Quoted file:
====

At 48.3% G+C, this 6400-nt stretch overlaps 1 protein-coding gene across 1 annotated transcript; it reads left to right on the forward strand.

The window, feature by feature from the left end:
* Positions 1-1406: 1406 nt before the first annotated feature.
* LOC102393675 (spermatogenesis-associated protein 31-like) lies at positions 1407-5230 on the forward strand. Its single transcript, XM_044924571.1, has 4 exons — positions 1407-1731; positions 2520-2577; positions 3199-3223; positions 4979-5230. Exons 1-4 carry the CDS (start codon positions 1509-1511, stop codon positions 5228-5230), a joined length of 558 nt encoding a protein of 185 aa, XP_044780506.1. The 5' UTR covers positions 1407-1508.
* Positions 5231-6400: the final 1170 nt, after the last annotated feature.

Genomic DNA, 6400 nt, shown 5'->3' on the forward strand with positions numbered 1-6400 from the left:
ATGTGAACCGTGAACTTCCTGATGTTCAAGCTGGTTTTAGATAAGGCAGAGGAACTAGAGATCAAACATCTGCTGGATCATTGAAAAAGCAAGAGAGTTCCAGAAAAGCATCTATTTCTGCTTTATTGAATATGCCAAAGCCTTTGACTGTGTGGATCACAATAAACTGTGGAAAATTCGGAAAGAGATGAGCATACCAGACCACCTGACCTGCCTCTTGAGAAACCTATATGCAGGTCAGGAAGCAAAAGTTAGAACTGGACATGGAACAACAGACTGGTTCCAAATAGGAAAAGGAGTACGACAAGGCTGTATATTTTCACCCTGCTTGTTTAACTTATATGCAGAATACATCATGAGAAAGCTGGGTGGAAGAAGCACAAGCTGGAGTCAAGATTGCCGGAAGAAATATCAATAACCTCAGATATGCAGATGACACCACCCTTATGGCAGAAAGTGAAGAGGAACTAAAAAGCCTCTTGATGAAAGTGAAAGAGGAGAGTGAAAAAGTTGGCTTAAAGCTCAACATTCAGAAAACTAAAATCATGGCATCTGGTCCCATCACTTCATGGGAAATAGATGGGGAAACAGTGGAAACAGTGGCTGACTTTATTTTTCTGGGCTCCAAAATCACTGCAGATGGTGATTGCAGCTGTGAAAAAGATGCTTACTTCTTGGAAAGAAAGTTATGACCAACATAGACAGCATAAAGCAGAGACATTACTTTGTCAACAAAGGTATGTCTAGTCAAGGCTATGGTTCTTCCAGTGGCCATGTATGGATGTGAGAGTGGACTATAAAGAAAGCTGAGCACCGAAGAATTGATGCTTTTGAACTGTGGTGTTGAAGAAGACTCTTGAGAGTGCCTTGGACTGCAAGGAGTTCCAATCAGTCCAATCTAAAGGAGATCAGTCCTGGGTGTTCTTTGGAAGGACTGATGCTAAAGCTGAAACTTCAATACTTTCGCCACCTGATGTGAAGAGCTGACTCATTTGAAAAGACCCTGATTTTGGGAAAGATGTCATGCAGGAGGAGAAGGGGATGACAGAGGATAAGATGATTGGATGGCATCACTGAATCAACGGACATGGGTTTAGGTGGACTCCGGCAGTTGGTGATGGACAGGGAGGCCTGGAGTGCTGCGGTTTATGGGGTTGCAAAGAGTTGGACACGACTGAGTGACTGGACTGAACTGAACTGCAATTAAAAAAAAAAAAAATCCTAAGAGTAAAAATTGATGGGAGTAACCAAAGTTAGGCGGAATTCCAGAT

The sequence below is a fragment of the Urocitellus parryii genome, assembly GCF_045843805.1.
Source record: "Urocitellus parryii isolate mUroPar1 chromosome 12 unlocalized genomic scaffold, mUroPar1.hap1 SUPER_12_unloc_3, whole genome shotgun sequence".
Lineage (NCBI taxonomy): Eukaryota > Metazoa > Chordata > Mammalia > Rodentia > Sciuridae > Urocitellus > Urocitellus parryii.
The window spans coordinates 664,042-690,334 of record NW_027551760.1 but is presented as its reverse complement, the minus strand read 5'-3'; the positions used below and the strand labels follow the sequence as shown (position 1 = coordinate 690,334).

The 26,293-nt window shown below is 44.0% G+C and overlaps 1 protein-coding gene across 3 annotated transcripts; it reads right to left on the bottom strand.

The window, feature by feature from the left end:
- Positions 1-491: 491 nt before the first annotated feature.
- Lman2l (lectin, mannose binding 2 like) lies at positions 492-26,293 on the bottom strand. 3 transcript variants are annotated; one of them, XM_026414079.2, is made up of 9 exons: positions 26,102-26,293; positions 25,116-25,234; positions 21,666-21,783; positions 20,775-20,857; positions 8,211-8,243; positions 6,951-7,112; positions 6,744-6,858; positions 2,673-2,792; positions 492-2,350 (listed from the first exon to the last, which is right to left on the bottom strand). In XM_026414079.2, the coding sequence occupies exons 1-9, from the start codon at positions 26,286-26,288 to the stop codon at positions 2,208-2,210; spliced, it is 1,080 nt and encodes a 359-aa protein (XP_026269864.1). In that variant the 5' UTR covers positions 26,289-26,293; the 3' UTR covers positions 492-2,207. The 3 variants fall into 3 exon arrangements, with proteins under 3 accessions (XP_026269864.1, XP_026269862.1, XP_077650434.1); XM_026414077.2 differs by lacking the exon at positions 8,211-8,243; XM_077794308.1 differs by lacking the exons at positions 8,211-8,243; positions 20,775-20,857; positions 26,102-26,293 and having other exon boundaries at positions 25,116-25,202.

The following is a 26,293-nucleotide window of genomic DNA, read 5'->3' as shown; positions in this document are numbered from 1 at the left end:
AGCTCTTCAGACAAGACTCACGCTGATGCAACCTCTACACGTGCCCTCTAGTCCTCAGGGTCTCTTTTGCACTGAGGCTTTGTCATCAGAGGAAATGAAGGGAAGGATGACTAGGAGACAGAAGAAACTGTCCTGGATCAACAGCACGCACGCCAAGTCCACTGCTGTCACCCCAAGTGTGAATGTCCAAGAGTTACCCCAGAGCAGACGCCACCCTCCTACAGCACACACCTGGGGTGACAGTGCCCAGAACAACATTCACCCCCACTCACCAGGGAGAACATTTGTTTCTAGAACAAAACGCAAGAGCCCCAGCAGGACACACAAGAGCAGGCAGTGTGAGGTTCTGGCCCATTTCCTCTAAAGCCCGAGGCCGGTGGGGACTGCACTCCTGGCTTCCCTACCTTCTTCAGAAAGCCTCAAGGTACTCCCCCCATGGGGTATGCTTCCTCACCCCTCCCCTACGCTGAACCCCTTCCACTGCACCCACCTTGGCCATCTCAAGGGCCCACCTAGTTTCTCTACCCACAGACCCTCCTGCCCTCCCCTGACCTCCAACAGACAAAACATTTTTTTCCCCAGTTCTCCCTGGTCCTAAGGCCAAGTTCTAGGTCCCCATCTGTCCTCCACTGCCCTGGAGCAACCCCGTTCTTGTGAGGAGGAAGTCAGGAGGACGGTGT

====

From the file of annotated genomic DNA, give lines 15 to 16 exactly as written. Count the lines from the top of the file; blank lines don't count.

- Lman2l (lectin, mannose binding 2 like) lies at positions 492-26,293 on the bottom strand. 3 transcript variants are annotated; one of them, XM_026414079.2, is made up of 9 exons: positions 26,102-26,293; positions 25,116-25,234; positions 21,666-21,783; positions 20,775-20,857; positions 8,211-8,243; positions 6,951-7,112; positions 6,744-6,858; positions 2,673-2,792; positions 492-2,350 (listed from the first exon to the last, which is right to left on the bottom strand). In XM_026414079.2, the coding sequence occupies exons 1-9, from the start codon at positions 26,286-26,288 to the stop codon at positions 2,208-2,210; spliced, it is 1,080 nt and encodes a 359-aa protein (XP_026269864.1). In that variant the 5' UTR covers positions 26,289-26,293; the 3' UTR covers positions 492-2,207. The 3 variants fall into 3 exon arrangements, with proteins under 3 accessions (XP_026269864.1, XP_026269862.1, XP_077650434.1); XM_026414077.2 differs by lacking the exon at positions 8,211-8,243; XM_077794308.1 differs by lacking the exons at positions 8,211-8,243; positions 20,775-20,857; positions 26,102-26,293 and having other exon boundaries at positions 25,116-25,202.

The following is a 26,293-nucleotide window of genomic DNA, read 5'->3' as shown; positions in this document are numbered from 1 at the left end: